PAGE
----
People you know who are Connectors as Malcolm Gladwell defines them: "The people in a community who know large numbers of people and who are in the habit of making introductions." These often include pastors, civic leaders, and prominent people in the community like those affiliated with the local Chamber of Commerce or your local Realtor Association.
What to write for
There are many occasions for which you can send this type of personal note. They include:
Job changes or promotions
Graduations (theirs or a child's)
Child's acceptance to university
Child's accomplishment or achievement
Awards and achievements
Organization-related accomplishments (church, social clubs, community organizations, volunteer organizations)
Of course, this all requires you to keep up with people and you may not be able to reasonably keep up with hundreds of people at this level. However, you can surely identify some of the top referral sources or potential clients in your CRM and make sure that their profile is thoroughly filled out. You can connect with them on social media and watch their posts to find opportunities to reach out and touch base.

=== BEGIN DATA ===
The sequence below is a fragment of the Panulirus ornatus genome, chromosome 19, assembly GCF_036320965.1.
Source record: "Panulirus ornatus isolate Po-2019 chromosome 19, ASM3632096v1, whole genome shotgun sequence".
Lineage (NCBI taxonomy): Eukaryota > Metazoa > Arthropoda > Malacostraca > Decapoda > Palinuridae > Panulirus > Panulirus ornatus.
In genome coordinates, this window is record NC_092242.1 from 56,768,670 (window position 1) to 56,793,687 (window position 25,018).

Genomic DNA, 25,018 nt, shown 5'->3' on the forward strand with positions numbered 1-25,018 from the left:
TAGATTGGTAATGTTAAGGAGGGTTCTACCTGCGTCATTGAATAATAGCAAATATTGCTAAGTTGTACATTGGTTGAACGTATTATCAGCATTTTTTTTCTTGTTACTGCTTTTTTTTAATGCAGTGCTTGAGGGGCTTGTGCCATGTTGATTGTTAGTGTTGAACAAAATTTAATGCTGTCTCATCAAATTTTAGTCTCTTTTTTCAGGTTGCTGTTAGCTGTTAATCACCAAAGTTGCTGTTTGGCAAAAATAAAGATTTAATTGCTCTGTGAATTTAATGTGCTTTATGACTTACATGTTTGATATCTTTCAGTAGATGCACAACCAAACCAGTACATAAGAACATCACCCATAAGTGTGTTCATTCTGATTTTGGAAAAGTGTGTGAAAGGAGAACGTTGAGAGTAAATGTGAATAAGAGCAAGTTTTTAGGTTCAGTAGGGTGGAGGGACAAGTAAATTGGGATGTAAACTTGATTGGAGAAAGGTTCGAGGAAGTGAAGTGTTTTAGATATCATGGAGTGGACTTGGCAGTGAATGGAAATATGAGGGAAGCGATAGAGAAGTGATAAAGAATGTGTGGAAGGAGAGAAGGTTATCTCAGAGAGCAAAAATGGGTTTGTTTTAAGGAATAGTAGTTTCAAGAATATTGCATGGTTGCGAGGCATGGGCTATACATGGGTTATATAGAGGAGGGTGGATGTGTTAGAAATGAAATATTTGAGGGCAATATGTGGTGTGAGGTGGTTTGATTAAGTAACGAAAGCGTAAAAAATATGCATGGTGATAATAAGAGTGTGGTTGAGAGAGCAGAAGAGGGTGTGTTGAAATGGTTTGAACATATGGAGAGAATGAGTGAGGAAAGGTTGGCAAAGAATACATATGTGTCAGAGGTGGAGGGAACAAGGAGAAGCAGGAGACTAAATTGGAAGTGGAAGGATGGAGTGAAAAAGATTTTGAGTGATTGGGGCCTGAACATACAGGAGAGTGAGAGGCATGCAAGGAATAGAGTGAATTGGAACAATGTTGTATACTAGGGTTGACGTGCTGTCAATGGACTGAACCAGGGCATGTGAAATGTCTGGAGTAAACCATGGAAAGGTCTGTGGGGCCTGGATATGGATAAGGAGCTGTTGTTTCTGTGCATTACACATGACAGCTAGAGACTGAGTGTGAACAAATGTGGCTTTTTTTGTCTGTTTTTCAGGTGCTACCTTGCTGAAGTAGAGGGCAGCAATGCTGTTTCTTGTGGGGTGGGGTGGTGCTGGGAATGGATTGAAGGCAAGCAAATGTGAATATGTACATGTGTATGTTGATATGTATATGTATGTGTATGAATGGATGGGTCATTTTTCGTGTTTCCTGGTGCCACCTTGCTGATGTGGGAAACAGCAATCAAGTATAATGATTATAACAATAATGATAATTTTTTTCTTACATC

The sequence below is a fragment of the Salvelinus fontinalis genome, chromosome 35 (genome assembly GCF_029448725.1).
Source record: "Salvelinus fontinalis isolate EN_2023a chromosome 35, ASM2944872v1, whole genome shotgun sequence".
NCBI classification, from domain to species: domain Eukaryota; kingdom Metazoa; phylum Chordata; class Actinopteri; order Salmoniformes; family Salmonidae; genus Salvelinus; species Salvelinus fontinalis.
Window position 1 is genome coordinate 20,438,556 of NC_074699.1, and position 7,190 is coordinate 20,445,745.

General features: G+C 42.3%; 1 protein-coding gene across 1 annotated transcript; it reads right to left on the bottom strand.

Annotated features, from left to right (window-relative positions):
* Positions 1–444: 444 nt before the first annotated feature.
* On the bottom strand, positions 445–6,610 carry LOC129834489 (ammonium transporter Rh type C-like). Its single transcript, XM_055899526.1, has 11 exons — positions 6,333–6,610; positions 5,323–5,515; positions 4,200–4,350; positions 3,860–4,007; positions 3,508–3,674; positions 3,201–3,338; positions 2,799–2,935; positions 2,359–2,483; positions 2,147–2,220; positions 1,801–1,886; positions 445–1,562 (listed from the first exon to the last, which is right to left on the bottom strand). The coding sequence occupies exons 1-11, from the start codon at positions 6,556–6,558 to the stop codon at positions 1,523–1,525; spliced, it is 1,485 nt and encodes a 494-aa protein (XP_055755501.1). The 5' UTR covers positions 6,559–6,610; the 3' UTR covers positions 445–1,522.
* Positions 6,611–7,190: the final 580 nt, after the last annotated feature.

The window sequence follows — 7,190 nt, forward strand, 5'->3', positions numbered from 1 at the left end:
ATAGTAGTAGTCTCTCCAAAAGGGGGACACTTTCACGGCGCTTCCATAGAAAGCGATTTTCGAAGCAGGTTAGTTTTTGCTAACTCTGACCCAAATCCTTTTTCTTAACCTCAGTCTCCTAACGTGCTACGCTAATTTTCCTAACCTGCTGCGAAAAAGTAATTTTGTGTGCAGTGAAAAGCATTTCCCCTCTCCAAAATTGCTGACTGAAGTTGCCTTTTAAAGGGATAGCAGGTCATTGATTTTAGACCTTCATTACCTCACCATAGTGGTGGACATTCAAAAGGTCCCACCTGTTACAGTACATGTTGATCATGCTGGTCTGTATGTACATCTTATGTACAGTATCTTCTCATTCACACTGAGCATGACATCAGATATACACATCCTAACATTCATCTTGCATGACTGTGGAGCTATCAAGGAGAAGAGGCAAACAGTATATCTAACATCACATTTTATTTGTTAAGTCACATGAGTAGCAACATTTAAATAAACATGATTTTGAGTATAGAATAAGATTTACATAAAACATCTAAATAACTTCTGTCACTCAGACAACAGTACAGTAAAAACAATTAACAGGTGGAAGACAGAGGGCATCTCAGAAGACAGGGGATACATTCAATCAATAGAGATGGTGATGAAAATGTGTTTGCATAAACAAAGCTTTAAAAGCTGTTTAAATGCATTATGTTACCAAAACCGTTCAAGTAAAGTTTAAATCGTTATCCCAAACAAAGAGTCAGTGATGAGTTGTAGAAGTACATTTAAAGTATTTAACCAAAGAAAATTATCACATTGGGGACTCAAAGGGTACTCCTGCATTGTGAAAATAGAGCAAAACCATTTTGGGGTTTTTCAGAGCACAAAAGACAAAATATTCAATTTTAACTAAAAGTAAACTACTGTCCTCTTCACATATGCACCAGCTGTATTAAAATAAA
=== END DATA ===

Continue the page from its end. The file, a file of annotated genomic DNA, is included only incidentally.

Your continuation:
What to write with
If you want to make this work, you'll need to make sure you're prepared. That means having an organized drawer or bin with the following items. (Please note, I do not receive any type of compensation from these links. I'm just sharing the items and vendors that I prefer personally.)
Nice black ink pens that you enjoy using (Here's my favorite.)
Personal stationery including both folded cards and letter stock (Here's where I order from.)
A variety of greeting cards, if you like, including those for birthdays, anniversaries, sympathy, get well, and thinking of you (Note, you don't have to use these. You can use nice stationery for absolutely any occasion and it's perfectly appropriate.)
Return address labels or stampers
Plenty of stamps